Over the past few years, I’ve become increasingly intrigued by bikepacking. Mainly, it seems like a great way to cover more ground and see more over a weekend. My boyfriend, Mike and I finally decided to try it out this September on the Alpine Loop in the San Juan Mountains.
I’m a trail runner at heart, but wanted to try something new so I picked up bikepacking. Mike has been biking since high school, so I knew I’d have a good teacher. He’s also completed a few big bikepacking trips, namely the Colorado Trail and bikepacking to the Grand Canyon and back from Flagstaff. Given the fact that it would be my first trip, I expected it would be physically challenging, but there were a few other lessons I did not expect to learn.
The Alpine Loop isn’t exactly the easiest route for a first time bikepacker. It’s 60+ miles over two 12,000+ foot mountain passes, and there would most likely be OHV traffic. On the plus side, the route is very easy to follow and not very technical.
The plan was to car camp Friday night in Silverton then get up early Saturday morning and bike over Cinnamon Pass into Lake City where we would camp Saturday night. The following morning, we would bike up and over Engineer Pass back down into Silverton.
When packing for this trip, my only point of reference was backpacking. Fortunately, Mike had a spare set of bikepacking bags, which included a handlebar bag, saddle bag, and a frame bag. I quickly realized I needed to develop a new packing strategy. I was able to fit my sleeping bag, tent, and rain fly into the handlebar bag. I decided to fill the saddle bag with a stove, sleeping pad, and down jacket. The frame bag carried a 2L water bladder and snacks. I wanted to keep as much weight off my back as possible, so my daypack just had rain gear and food.
In the end, I brought the same gear as I would for backpacking, with the addition of bike tools. Mike and I split the tent and cookware between us, like we do backpacking. The only piece of gear I would change is my 15-degree sleeping bag - it was a little too bulky for the bikepacking bags. In the future I will most likely invest in a smaller sleeping bag for better packability; specifically, the Nemo Rave or Western Mountaineering Ultralite.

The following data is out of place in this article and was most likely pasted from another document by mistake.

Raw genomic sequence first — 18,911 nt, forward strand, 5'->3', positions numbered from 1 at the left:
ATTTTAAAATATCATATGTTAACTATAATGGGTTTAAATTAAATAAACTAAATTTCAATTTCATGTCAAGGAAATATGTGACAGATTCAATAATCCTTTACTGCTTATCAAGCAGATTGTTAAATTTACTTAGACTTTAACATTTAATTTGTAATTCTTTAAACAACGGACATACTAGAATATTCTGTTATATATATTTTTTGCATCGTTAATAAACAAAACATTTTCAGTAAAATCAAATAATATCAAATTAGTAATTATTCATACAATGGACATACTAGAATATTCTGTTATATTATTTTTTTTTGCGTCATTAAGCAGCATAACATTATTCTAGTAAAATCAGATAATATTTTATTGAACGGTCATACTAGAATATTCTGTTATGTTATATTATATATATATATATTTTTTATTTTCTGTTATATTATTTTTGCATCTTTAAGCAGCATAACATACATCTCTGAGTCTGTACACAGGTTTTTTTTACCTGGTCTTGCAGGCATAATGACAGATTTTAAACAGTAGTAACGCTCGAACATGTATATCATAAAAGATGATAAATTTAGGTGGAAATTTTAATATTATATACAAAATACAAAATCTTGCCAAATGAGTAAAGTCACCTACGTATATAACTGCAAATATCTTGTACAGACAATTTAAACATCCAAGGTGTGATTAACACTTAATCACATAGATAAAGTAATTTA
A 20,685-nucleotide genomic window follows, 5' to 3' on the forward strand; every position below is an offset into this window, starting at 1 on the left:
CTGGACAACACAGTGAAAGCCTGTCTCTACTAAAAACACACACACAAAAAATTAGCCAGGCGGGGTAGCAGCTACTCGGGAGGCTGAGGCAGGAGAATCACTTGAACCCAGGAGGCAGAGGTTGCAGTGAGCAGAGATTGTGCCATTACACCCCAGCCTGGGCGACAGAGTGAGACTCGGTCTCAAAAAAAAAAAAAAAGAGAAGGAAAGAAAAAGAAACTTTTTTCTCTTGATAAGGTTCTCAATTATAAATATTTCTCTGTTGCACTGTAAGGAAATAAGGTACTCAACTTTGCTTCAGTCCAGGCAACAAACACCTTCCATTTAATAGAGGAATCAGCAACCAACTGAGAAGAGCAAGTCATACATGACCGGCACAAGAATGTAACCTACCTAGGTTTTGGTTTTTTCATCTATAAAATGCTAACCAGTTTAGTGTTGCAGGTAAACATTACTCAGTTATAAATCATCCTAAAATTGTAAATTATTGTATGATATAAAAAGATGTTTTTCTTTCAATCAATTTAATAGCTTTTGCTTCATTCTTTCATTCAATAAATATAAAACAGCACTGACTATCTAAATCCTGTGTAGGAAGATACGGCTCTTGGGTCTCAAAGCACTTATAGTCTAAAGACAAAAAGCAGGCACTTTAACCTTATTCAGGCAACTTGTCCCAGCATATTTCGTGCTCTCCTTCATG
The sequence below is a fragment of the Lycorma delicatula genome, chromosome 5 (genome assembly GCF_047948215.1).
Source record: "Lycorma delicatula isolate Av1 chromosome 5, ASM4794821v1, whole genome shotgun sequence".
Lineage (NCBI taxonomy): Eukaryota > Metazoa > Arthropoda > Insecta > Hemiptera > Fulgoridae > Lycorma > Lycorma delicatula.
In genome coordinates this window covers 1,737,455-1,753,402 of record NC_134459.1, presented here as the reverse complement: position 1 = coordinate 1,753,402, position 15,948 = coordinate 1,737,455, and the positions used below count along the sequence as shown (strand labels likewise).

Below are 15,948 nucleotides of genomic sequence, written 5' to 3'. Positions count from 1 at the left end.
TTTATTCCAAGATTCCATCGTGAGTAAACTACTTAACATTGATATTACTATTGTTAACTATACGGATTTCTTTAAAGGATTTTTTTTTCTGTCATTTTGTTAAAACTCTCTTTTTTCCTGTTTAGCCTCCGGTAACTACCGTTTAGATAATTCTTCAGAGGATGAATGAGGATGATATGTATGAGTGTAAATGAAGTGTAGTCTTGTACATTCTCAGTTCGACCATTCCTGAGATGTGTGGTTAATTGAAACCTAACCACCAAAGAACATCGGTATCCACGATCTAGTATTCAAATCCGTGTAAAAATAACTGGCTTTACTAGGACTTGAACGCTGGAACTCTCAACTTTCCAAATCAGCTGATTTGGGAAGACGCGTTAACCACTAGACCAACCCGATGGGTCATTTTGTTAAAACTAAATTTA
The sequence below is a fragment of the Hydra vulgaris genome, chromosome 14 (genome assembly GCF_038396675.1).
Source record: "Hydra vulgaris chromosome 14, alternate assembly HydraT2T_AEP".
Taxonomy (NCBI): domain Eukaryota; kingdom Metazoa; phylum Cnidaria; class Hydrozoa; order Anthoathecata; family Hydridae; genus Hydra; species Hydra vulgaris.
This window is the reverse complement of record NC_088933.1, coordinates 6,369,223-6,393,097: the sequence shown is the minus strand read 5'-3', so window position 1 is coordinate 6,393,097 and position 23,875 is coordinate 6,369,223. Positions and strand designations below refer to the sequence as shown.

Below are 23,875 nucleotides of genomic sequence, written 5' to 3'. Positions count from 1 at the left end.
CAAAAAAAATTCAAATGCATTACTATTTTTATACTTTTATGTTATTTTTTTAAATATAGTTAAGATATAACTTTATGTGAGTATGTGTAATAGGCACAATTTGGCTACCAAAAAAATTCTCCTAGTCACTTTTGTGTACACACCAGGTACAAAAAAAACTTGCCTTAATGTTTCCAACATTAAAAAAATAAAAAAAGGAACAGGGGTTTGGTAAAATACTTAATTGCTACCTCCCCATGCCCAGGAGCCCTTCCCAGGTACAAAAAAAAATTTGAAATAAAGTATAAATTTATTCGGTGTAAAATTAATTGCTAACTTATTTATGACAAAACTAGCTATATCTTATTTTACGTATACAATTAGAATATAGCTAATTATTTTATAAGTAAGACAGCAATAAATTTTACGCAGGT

The mornings were quite chilly, so layering was the name of the game. Bike sleeves were probably the best packing decision I made. They’re easy to slip on and off, to add or subtract an additional layer. I was also happy to have the Outdoor Research Overdrive Convertible Gloves - they provided the right amount of warmth without impacting my bike handling.
I was doing this trip off the couch and wasn’t exactly in mountain biking shape, let alone bikepacking. My main strategy was keeping a high cadence up the mountain passes and shifting into my highest gear (i.e. granny gear) as soon as possible. Regardless, the climbs definitely tuckered me out. Fortunately, the OHV traffic wasn’t too bad and those that we did encounter were considerate and frankly, we became a bit of a spectacle.
For anyone that’s mountain biked, the descent is the reward. I was worried though that the additional weight would throw off my balance and I wouldn’t be able to enjoy the descent. I’m happy to report that I hardly noticed the additional weight. The saddle bag I was using; however, was unstable to the point where it was bouncing and scraping my back wheel.
The biggest surprise was my appetite. I found bikepacking to be higher intensity than backpacking, which meant I was consistently in a higher cardio threshold, burning more energy. My food strategy was based on how much I normally eat backpacking, but in the end, I needed about 50% more.
Overall, I had an incredible experience. The weather was perfect and the scenery breathtaking. My main fear going into this trip was my fitness level, which in the end, proved to be the biggest challenge. My other fear was managing the additional weight on descents, which didn’t end up being an issue at all. The greatest surprise was my nutritional needs. Next time around, I’m going to bring more food, invest in a Bedrock saddle bag, and train!